Duchess of Cornwall Close: sheltered accommodation, a mix of bungalows and flats, newly built and not quite finished. Despite the bitterly cold weather, elderly residents are moving in. They don’t notice the figure in the shadows. Someone who doesn't mind the cold.
Then, one snowy night, an old lady is murdered – dragged from her bed and strangled with a length of flex.
DCS Simon Serrailler and his team are aware of bizarre circumstances surrounding her death – but they keep some of these details secret, while they desperately search for a match. All they know is that the killer will strike again, and will once more leave the same tell-tale signature.
The break comes when Simon’s former sergeant, the ever cheerful Nathan Coates, tracks down a name: Alan Keyes. But Alan Keyes has no birth certificate, no address, no job,no family, no passport, no dental records. Nothing. Alan Keyes does not exist.
A Question of Identity introduces a new and chilling element into the Simon Serrailler series: it takes the reader inside the mind of a deranged killer. This is Susan Hill’s most thrillingly imagined crime novel to date.
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Not all great novelists can write crime fiction but when one like Susan Hill does the result is stunning -
Eagerly awaited by all aficionados of crime fiction -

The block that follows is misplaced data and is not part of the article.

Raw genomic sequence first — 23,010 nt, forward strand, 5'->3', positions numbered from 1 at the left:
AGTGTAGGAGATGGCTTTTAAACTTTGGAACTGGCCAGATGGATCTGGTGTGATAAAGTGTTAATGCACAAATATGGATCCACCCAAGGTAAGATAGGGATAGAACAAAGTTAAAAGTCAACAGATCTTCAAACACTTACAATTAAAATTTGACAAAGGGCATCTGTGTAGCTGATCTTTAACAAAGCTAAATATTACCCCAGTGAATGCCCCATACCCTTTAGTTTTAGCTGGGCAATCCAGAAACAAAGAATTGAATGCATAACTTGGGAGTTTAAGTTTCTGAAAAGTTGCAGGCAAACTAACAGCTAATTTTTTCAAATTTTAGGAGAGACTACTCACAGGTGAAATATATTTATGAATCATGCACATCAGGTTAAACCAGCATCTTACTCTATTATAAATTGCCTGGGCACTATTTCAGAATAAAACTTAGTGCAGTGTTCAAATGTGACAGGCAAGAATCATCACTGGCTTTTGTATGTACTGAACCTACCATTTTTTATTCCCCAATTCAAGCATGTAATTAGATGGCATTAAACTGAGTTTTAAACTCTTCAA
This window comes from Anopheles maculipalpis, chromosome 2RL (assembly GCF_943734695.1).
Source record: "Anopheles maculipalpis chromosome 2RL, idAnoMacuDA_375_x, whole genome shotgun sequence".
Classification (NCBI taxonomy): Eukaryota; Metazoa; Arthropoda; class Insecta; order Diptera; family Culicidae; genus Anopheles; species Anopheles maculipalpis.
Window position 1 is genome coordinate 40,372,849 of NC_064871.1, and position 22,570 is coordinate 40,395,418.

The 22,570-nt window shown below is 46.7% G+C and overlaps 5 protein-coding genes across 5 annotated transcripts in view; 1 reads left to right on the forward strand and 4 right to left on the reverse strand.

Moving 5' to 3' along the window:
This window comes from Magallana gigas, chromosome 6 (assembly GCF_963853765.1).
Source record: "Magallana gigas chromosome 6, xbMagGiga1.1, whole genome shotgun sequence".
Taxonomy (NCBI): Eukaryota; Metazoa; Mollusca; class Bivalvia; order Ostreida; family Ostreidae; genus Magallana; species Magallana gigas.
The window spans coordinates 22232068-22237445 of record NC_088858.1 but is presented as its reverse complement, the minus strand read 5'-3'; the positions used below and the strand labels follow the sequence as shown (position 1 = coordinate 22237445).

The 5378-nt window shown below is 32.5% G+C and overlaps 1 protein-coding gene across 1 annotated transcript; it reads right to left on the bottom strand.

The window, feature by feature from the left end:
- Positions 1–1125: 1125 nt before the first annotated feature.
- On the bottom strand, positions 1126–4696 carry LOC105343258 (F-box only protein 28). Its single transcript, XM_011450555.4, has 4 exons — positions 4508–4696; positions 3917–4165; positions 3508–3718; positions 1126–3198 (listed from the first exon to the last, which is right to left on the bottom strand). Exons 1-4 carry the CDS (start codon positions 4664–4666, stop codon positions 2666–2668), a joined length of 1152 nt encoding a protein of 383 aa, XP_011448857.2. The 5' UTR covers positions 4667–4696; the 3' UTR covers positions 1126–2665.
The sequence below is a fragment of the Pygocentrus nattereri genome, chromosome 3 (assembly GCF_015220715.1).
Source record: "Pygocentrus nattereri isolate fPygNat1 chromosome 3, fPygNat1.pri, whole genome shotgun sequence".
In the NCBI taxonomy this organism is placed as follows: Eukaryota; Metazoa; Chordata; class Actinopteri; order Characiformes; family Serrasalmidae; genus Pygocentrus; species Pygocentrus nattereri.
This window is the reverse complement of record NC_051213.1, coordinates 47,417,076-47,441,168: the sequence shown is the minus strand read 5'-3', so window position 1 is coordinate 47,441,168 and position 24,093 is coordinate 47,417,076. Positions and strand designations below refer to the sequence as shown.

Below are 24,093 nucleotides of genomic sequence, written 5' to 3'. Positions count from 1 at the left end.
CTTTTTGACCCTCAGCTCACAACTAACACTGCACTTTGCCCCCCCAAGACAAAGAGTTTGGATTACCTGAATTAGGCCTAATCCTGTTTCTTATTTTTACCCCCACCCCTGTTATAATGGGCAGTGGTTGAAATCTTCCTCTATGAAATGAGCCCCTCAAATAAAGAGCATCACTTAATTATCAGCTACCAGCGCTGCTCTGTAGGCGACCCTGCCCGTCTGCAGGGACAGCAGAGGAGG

This is a crime series that specialises in side-stepping conventions, always to exhilarating effect.. The books succeed in harnessing all the genre's addictive power while maintaining a complexity and fascination all their own - Independent
The real joy of the Serrailler series is Serrailler himself…rich in incident and intrigue - Express
The crime part of the novel…is very good. But as in all these books, we are also engaged in the continuing story of the Serrailler family… All this gives the novel a much richer texture than is usual in crime fiction…(Susan Hill) writes as an honest and disturbing witness to our times - Scotsman
Hill is, as ever, a true writer and a true storyteller… Her writing, never fancy or over-elaborate, is sweet and and clear and true, lifting the story above mass-market mass-killer lit - Spectator
Arguably one of the UK’s best crime fiction writers - Pride Magazine
Hill has a keen eye for description, an accurate ear for conversation and an innate understanding of relationships - Washington Post
Susan Hill’s Serrailler novels are as addictive as Rankin’s and this year’s offering A Question of Identity is very good indeed. Hill never allows us to forget that horrible crimes happen in the midst of ordinary life - Scotsman
Susan Hill’s novels and short stories have won the Whitbread, Somerset Maugham and John Llewellyn Rhys awards, and the Yorkshire Post Book of the Year, and been shortlisted for the Man Booker Prize. She is the author of 56 books. The play adapted from her famous ghost story, The Woman in Black, has been running in the West End since 1989; it is also a major feature film. Her crime novels featuring DCS Simon Serrailler are currently being adapted for TV.
Susan Hill was born in Scarborough and educated at King’s College London. She is married to the Shakespeare scholar Stanley Wells, and they have two daughters. Susan Hill was appointed a CBE in the Queen’s Diamond Jubilee Honours.